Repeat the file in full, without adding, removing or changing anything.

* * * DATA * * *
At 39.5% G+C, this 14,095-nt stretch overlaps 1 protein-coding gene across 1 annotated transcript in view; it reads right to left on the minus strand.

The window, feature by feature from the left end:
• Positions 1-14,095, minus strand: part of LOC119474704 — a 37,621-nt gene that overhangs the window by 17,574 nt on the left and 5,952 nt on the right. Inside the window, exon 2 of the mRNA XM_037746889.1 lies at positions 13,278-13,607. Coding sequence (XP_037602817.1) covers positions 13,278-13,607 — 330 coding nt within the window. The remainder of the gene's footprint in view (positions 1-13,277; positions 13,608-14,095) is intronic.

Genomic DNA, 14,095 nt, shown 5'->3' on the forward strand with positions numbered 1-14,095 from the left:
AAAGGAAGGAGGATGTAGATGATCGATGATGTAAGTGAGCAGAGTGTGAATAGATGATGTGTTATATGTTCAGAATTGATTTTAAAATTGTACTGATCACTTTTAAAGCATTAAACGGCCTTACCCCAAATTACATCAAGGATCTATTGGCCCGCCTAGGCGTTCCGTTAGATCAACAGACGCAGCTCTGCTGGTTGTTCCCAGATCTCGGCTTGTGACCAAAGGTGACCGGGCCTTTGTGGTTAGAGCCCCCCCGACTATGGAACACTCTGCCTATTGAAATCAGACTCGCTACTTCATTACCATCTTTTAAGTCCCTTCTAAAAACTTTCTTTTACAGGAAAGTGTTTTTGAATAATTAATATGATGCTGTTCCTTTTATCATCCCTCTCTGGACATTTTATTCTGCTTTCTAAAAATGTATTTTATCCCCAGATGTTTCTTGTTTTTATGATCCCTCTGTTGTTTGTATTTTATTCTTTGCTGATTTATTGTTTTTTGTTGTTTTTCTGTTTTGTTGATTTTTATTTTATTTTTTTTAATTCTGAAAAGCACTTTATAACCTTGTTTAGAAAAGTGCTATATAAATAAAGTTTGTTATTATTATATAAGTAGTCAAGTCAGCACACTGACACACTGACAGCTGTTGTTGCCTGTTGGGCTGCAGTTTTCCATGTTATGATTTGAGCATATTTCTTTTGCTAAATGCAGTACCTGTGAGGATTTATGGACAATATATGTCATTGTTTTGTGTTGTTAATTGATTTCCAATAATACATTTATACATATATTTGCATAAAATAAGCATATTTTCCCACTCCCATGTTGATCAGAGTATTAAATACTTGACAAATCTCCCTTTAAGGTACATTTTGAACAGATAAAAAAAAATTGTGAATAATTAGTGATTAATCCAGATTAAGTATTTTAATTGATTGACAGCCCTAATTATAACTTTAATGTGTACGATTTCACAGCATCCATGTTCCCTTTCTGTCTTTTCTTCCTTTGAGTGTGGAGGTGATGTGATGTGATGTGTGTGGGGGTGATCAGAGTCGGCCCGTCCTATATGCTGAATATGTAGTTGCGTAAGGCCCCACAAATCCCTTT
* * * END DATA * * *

At 39.5% G+C, this 14,095-nt stretch overlaps 1 protein-coding gene across 1 annotated transcript in view; it reads right to left on the minus strand.

The window, feature by feature from the left end:
• Positions 1-14,095, minus strand: part of LOC119474704 — a 37,621-nt gene that overhangs the window by 17,574 nt on the left and 5,952 nt on the right. Inside the window, exon 2 of the mRNA XM_037746889.1 lies at positions 13,278-13,607. Coding sequence (XP_037602817.1) covers positions 13,278-13,607 — 330 coding nt within the window. The remainder of the gene's footprint in view (positions 1-13,277; positions 13,608-14,095) is intronic.

Genomic DNA, 14,095 nt, shown 5'->3' on the forward strand with positions numbered 1-14,095 from the left:
AAAGGAAGGAGGATGTAGATGATCGATGATGTAAGTGAGCAGAGTGTGAATAGATGATGTGTTATATGTTCAGAATTGATTTTAAAATTGTACTGATCACTTTTAAAGCATTAAACGGCCTTACCCCAAATTACATCAAGGATCTATTGGCCCGCCTAGGCGTTCCGTTAGATCAACAGACGCAGCTCTGCTGGTTGTTCCCAGATCTCGGCTTGTGACCAAAGGTGACCGGGCCTTTGTGGTTAGAGCCCCCCCGACTATGGAACACTCTGCCTATTGAAATCAGACTCGCTACTTCATTACCATCTTTTAAGTCCCTTCTAAAAACTTTCTTTTACAGGAAAGTGTTTTTGAATAATTAATATGATGCTGTTCCTTTTATCATCCCTCTCTGGACATTTTATTCTGCTTTCTAAAAATGTATTTTATCCCCAGATGTTTCTTGTTTTTATGATCCCTCTGTTGTTTGTATTTTATTCTTTGCTGATTTATTGTTTTTTGTTGTTTTTCTGTTTTGTTGATTTTTATTTTATTTTTTTTAATTCTGAAAAGCACTTTATAACCTTGTTTAGAAAAGTGCTATATAAATAAAGTTTGTTATTATTATATAAGTAGTCAAGTCAGCACACTGACACACTGACAGCTGTTGTTGCCTGTTGGGCTGCAGTTTTCCATGTTATGATTTGAGCATATTTCTTTTGCTAAATGCAGTACCTGTGAGGATTTATGGACAATATATGTCATTGTTTTGTGTTGTTAATTGATTTCCAATAATACATTTATACATATATTTGCATAAAATAAGCATATTTTCCCACTCCCATGTTGATCAGAGTATTAAATACTTGACAAATCTCCCTTTAAGGTACATTTTGAACAGATAAAAAAAAATTGTGAATAATTAGTGATTAATCCAGATTAAGTATTTTAATTGATTGACAGCCCTAATTATAACTTTAATGTGTACGATTTCACAGCATCCATGTTCCCTTTCTGTCTTTTCTTCCTTTGAGTGTGGAGGTGATGTGATGTGATGTGTGTGGGGGTGATCAGAGTCGGCCCGTCCTATATGCTGAATATGTAGTTGCGTAAGGCCCCACAAATCCCTTT